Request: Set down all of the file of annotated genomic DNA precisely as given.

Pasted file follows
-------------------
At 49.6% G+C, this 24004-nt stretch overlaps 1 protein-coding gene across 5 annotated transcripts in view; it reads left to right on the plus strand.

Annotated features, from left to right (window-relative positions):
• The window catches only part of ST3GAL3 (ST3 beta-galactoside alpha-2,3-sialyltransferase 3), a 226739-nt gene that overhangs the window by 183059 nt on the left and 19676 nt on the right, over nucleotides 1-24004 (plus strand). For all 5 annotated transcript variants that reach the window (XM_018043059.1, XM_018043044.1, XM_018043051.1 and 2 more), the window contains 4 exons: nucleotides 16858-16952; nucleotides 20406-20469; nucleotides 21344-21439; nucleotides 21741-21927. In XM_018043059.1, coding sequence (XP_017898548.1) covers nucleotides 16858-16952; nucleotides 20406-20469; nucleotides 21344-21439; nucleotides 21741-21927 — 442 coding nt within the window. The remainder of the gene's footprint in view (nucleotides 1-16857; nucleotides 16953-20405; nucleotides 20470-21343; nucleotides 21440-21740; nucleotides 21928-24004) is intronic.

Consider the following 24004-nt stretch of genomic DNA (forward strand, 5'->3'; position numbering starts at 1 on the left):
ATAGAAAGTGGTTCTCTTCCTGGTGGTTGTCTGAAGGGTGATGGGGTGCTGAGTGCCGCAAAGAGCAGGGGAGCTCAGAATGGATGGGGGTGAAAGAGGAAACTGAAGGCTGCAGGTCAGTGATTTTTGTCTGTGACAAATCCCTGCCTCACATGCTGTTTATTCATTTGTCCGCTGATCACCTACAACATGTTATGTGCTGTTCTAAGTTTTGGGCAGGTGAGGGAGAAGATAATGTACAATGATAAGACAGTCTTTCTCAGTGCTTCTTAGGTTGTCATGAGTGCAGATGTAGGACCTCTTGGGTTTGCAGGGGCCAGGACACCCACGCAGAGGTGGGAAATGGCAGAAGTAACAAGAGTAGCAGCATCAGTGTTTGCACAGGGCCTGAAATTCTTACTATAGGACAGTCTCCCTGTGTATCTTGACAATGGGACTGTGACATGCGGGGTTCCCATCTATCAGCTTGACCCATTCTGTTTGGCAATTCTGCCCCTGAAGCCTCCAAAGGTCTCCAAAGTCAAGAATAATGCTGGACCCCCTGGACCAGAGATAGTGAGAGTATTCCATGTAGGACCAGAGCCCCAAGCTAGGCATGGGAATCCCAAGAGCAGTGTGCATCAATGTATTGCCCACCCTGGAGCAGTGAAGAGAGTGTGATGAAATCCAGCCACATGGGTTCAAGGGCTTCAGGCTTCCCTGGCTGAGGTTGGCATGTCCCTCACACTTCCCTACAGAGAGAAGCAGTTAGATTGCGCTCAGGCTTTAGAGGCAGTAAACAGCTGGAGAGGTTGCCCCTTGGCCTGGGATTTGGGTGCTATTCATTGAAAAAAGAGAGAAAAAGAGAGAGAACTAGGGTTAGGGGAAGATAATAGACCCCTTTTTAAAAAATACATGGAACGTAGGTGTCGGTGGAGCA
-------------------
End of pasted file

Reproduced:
At 49.6% G+C, this 24004-nt stretch overlaps 1 protein-coding gene across 5 annotated transcripts in view; it reads left to right on the plus strand.

Annotated features, from left to right (window-relative positions):
• The window catches only part of ST3GAL3 (ST3 beta-galactoside alpha-2,3-sialyltransferase 3), a 226739-nt gene that overhangs the window by 183059 nt on the left and 19676 nt on the right, over nucleotides 1-24004 (plus strand). For all 5 annotated transcript variants that reach the window (XM_018043059.1, XM_018043044.1, XM_018043051.1 and 2 more), the window contains 4 exons: nucleotides 16858-16952; nucleotides 20406-20469; nucleotides 21344-21439; nucleotides 21741-21927. In XM_018043059.1, coding sequence (XP_017898548.1) covers nucleotides 16858-16952; nucleotides 20406-20469; nucleotides 21344-21439; nucleotides 21741-21927 — 442 coding nt within the window. The remainder of the gene's footprint in view (nucleotides 1-16857; nucleotides 16953-20405; nucleotides 20470-21343; nucleotides 21440-21740; nucleotides 21928-24004) is intronic.

Consider the following 24004-nt stretch of genomic DNA (forward strand, 5'->3'; position numbering starts at 1 on the left):
ATAGAAAGTGGTTCTCTTCCTGGTGGTTGTCTGAAGGGTGATGGGGTGCTGAGTGCCGCAAAGAGCAGGGGAGCTCAGAATGGATGGGGGTGAAAGAGGAAACTGAAGGCTGCAGGTCAGTGATTTTTGTCTGTGACAAATCCCTGCCTCACATGCTGTTTATTCATTTGTCCGCTGATCACCTACAACATGTTATGTGCTGTTCTAAGTTTTGGGCAGGTGAGGGAGAAGATAATGTACAATGATAAGACAGTCTTTCTCAGTGCTTCTTAGGTTGTCATGAGTGCAGATGTAGGACCTCTTGGGTTTGCAGGGGCCAGGACACCCACGCAGAGGTGGGAAATGGCAGAAGTAACAAGAGTAGCAGCATCAGTGTTTGCACAGGGCCTGAAATTCTTACTATAGGACAGTCTCCCTGTGTATCTTGACAATGGGACTGTGACATGCGGGGTTCCCATCTATCAGCTTGACCCATTCTGTTTGGCAATTCTGCCCCTGAAGCCTCCAAAGGTCTCCAAAGTCAAGAATAATGCTGGACCCCCTGGACCAGAGATAGTGAGAGTATTCCATGTAGGACCAGAGCCCCAAGCTAGGCATGGGAATCCCAAGAGCAGTGTGCATCAATGTATTGCCCACCCTGGAGCAGTGAAGAGAGTGTGATGAAATCCAGCCACATGGGTTCAAGGGCTTCAGGCTTCCCTGGCTGAGGTTGGCATGTCCCTCACACTTCCCTACAGAGAGAAGCAGTTAGATTGCGCTCAGGCTTTAGAGGCAGTAAACAGCTGGAGAGGTTGCCCCTTGGCCTGGGATTTGGGTGCTATTCATTGAAAAAAGAGAGAAAAAGAGAGAGAACTAGGGTTAGGGGAAGATAATAGACCCCTTTTTAAAAAATACATGGAACGTAGGTGTCGGTGGAGCA